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Chevrolet Corvette C5-R


Corvette C5-R





Chevrolet Corvette C5-R

by John Oreovicz

The General Motors Technical Center is a futuristic 120,000-square foot engineering support/research and development facility located in North Carolina on the campus of Hendrick Motorsports, the most successful team in NASCAR history.

But the roots of GM’s official factory involvement in motorsports can be traced to IMSA, with the Chevrolet Corvette C5-R and the formation of Corvette Racing in 1999.

Unveiled as a production car in 1997, the fifth generation Corvette was a big advance over its predecessors, featuring hydroformed steel frame rails that were the largest application of the then-new technology. The C5 was the first Corvette that emphasized cornering as much as straightline speed, making it a much more capable overall sports car than the C4 produced from 1984-96 and previous Corvettes.

Doug Fehan, a key member of several successful (but unofficial) Chevrolet racing programs in the 1980s and early ‘90s, recognized that the C5’s hydroformed frame rails also formed the perfect basis for a tube frame racing car. Fehan worked in conjunction with Herb Fishel, who eventually became executive director of GM Racing, to create a factory-backed road racing program that would compete at the top American endurance races and the 24 Hours of Le Mans.

“It was imperative that we did it the right way - we needed everybody to buy into the program,” said Fehan, who became the program manager for Corvette Racing. “Racing had always been run under the table or out the back door – it was never done properly. The key was when John Middlebrook, the new Chevrolet division general manager, said it was the first racing program he had ever seen that made any sense at all. You could have heard a pin drop in the room. This would be the first time in history that there would be a factory Corvette racing program.”

The key to Fehan’s successful pitch to GM management was that the knowledge Corvette Racing gained on the track could be used to improve subsequent generations of the street Corvette. The mid-engine Corvette C8 is overwhelming evidence that the program’s technology transfer mission has been accomplished.

“We created a synergistic relationship between engineering and racing,” said Fehan. “Dave Hill (Corvette chief engineer for the C5 and C6 generations) bought into that, really grasped the concept that racing could really benefit the brand in the long run. He changed his personal stationary to read ‘Bring the racing spirit to work,’ and that’s the vision he instilled in his engineering team.”

The Corvette C5-R was a tremendous success on the track. Corvette Racing won 35 of the 54 races it entered between 1999 and 2004; its impressive record includes 31 American Le Mans Series (ALMS) victories, including three each in the Mobil 1 Twelve Hours of Sebring and the Motul Petit Le Mans at Michelin Raceway Road Atlanta. Corvette Racing won three consecutive ALMS GTS class championships with drivers Ron Fellows (21 career wins for Corvette Racing) and Johnny O’Connell; other key drivers during the C5-R era include Chris Kneifel, Andy Pilgrim, Kelly Collins, Oliver Gavin, and Olivier Beretta.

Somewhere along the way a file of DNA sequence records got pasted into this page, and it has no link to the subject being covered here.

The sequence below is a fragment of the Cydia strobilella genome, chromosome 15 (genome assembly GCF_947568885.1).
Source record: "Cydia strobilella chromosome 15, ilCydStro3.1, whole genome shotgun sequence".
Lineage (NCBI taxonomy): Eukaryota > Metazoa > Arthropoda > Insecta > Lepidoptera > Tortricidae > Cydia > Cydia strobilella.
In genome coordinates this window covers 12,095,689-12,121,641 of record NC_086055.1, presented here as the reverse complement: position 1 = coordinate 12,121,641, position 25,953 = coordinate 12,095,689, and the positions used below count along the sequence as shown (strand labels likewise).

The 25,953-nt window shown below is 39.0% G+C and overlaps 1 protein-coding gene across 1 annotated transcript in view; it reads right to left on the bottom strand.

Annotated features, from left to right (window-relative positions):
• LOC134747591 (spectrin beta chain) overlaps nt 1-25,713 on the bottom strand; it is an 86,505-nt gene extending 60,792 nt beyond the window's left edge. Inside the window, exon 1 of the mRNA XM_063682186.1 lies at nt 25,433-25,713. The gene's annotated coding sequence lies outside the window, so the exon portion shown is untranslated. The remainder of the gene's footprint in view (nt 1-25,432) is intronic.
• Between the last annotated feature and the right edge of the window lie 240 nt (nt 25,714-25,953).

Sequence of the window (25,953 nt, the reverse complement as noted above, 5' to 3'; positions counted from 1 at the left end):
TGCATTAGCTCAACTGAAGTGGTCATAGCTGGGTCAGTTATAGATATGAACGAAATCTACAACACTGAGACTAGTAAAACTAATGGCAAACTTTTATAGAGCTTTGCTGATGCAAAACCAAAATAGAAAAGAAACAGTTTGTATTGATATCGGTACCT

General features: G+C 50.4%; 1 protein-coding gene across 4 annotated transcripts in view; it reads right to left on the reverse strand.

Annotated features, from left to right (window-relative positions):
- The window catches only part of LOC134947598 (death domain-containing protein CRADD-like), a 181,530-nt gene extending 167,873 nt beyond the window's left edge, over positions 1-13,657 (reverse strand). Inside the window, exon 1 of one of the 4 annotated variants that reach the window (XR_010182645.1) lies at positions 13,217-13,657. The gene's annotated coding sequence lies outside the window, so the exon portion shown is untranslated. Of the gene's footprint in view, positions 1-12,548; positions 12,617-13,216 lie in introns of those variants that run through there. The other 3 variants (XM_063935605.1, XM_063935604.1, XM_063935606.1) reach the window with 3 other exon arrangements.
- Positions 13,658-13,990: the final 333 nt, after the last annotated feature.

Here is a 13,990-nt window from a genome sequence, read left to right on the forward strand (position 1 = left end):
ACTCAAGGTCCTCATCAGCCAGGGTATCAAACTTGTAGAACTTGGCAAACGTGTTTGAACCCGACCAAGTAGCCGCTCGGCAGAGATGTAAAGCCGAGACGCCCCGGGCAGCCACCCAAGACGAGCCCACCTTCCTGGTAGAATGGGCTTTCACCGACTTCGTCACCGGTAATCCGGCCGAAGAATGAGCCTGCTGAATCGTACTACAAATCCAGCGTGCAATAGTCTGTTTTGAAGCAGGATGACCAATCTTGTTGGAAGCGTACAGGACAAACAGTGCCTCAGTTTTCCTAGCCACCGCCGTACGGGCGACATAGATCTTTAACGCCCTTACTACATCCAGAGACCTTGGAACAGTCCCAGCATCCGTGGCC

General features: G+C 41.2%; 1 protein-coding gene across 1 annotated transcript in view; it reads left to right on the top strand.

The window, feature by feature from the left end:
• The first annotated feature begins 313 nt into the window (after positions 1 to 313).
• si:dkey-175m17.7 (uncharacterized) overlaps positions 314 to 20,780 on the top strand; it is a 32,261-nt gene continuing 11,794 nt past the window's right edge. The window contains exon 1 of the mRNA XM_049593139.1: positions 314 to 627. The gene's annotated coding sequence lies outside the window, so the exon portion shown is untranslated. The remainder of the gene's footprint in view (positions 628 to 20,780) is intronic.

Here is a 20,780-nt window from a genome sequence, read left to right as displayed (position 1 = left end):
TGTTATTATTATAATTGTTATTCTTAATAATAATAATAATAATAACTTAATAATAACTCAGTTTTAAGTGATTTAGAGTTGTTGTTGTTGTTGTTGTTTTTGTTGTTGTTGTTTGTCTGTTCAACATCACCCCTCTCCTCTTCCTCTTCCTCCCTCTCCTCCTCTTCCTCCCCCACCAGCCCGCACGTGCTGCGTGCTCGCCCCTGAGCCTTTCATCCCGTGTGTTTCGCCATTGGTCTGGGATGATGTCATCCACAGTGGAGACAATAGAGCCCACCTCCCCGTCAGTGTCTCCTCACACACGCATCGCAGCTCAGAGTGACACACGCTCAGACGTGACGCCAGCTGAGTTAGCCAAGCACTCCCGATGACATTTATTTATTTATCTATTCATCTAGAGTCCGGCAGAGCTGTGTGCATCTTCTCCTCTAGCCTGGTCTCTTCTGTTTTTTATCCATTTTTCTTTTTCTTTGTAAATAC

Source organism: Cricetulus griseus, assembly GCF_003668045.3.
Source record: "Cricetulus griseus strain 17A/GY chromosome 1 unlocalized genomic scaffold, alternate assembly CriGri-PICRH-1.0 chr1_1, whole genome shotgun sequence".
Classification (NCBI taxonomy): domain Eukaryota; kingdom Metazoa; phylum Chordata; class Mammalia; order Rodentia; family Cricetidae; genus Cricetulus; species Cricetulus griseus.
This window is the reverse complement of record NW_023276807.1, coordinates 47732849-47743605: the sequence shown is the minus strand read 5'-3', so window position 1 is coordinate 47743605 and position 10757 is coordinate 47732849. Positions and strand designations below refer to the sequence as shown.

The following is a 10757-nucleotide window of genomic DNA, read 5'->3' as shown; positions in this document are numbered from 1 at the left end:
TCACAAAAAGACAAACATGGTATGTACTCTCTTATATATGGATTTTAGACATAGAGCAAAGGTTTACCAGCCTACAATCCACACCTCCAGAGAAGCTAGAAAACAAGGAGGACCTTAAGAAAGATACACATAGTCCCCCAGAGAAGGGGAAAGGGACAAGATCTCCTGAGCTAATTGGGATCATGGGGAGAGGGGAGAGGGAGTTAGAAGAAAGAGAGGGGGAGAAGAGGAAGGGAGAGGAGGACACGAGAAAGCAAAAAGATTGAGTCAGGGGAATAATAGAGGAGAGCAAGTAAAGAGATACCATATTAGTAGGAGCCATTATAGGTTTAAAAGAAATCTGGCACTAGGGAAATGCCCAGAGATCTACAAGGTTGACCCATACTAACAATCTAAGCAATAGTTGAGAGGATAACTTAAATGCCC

The C5-R also earned three class wins at Le Mans and claimed the overall victory at the 2001 Rolex 24 at Daytona, where a second Corvette Racing entry was memorably driven to fourth place by Dale Earnhardt and Dale Earnhardt Jr. The C5-R paved the way for future generations of increasingly more capable street Corvettes, as well as competition versions developed in conjunction with Pratt Miller Engineering that continue to enjoy success racing in IMSA and around the world.

“To put it in a farming context, C5 found the land, cleared it, and planted that first crop,” Fehan related. “They did yeoman’s work, and that’s what gave us a great platform from which to work.”

Rumors of a mid-engine Corvette first surfaced in the mid-1970s. Those rumors finally became reality in 2020, with the introduction of the C8 generation of America’s original and most famous sports car, and the C8.R competition version that won consecutive GT Le Mans (GTLM) titles in the IMSA WeatherTech SportsCar Championship in 2020 and ’21.

It’s fair to say that the highly acclaimed Corvette C8 – still built in Bowling Green, Kentucky, but now sold worldwide with left- and right-and drive - would never have happened if not for Corvette Racing and the C5-R. In fact, the later C7.R and C8.R Corvette racing cars were directly developed in cooperation with their production counterparts.

“Tadge Juechter, who is just the fifth chief engineer in the 70-year history of the Corvette, was part of that C5 team in various roles,” Fehan observed. “He’d be the first to tell you that C8 never would have happened without the racing program and the level of technology and expertise we brought.

“The C8 is the ultimate distillation of those efforts, all of which operated from the model of C5.”